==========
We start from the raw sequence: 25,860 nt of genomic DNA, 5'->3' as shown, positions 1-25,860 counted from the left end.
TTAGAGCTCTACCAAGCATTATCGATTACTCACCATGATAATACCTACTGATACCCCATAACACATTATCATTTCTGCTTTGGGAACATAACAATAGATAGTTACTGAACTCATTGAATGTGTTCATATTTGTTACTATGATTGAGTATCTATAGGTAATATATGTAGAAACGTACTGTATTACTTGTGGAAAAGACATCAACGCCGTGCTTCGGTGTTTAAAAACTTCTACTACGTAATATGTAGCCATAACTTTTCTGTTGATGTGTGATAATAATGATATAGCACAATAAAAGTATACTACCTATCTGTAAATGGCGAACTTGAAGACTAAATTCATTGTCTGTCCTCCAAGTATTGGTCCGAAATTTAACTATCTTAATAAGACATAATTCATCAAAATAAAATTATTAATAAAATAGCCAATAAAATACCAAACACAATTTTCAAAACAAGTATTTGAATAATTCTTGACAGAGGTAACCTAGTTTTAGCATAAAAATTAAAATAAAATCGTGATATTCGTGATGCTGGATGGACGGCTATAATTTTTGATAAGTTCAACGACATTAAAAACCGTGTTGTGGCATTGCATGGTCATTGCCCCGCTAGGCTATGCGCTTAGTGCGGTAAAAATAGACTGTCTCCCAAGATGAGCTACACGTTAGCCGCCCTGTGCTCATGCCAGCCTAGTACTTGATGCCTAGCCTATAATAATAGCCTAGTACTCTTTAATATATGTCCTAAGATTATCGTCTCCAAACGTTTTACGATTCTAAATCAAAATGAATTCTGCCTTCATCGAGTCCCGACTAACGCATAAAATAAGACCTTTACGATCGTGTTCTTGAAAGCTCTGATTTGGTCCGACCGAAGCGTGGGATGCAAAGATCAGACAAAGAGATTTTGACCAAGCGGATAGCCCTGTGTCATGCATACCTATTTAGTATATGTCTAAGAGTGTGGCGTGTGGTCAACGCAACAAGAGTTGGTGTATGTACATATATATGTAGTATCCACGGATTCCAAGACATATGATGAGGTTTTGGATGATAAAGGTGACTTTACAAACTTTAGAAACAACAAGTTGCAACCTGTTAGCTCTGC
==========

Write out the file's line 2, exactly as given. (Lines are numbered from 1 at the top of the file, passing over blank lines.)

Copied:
TTAGAGCTCTACCAAGCATTATCGATTACTCACCATGATAATACCTACTGATACCCCATAACACATTATCATTTCTGCTTTGGGAACATAACAATAGATAGTTACTGAACTCATTGAATGTGTTCATATTTGTTACTATGATTGAGTATCTATAGGTAATATATGTAGAAACGTACTGTATTACTTGTGGAAAAGACATCAACGCCGTGCTTCGGTGTTTAAAAACTTCTACTACGTAATATGTAGCCATAACTTTTCTGTTGATGTGTGATAATAATGATATAGCACAATAAAAGTATACTACCTATCTGTAAATGGCGAACTTGAAGACTAAATTCATTGTCTGTCCTCCAAGTATTGGTCCGAAATTTAACTATCTTAATAAGACATAATTCATCAAAATAAAATTATTAATAAAATAGCCAATAAAATACCAAACACAATTTTCAAAACAAGTATTTGAATAATTCTTGACAGAGGTAACCTAGTTTTAGCATAAAAATTAAAATAAAATCGTGATATTCGTGATGCTGGATGGACGGCTATAATTTTTGATAAGTTCAACGACATTAAAAACCGTGTTGTGGCATTGCATGGTCATTGCCCCGCTAGGCTATGCGCTTAGTGCGGTAAAAATAGACTGTCTCCCAAGATGAGCTACACGTTAGCCGCCCTGTGCTCATGCCAGCCTAGTACTTGATGCCTAGCCTATAATAATAGCCTAGTACTCTTTAATATATGTCCTAAGATTATCGTCTCCAAACGTTTTACGATTCTAAATCAAAATGAATTCTGCCTTCATCGAGTCCCGACTAACGCATAAAATAAGACCTTTACGATCGTGTTCTTGAAAGCTCTGATTTGGTCCGACCGAAGCGTGGGATGCAAAGATCAGACAAAGAGATTTTGACCAAGCGGATAGCCCTGTGTCATGCATACCTATTTAGTATATGTCTAAGAGTGTGGCGTGTGGTCAACGCAACAAGAGTTGGTGTATGTACATATATATGTAGTATCCACGGATTCCAAGACATATGATGAGGTTTTGGATGATAAAGGTGACTTTACAAACTTTAGAAACAACAAGTTGCAACCTGTTAGCTCTGC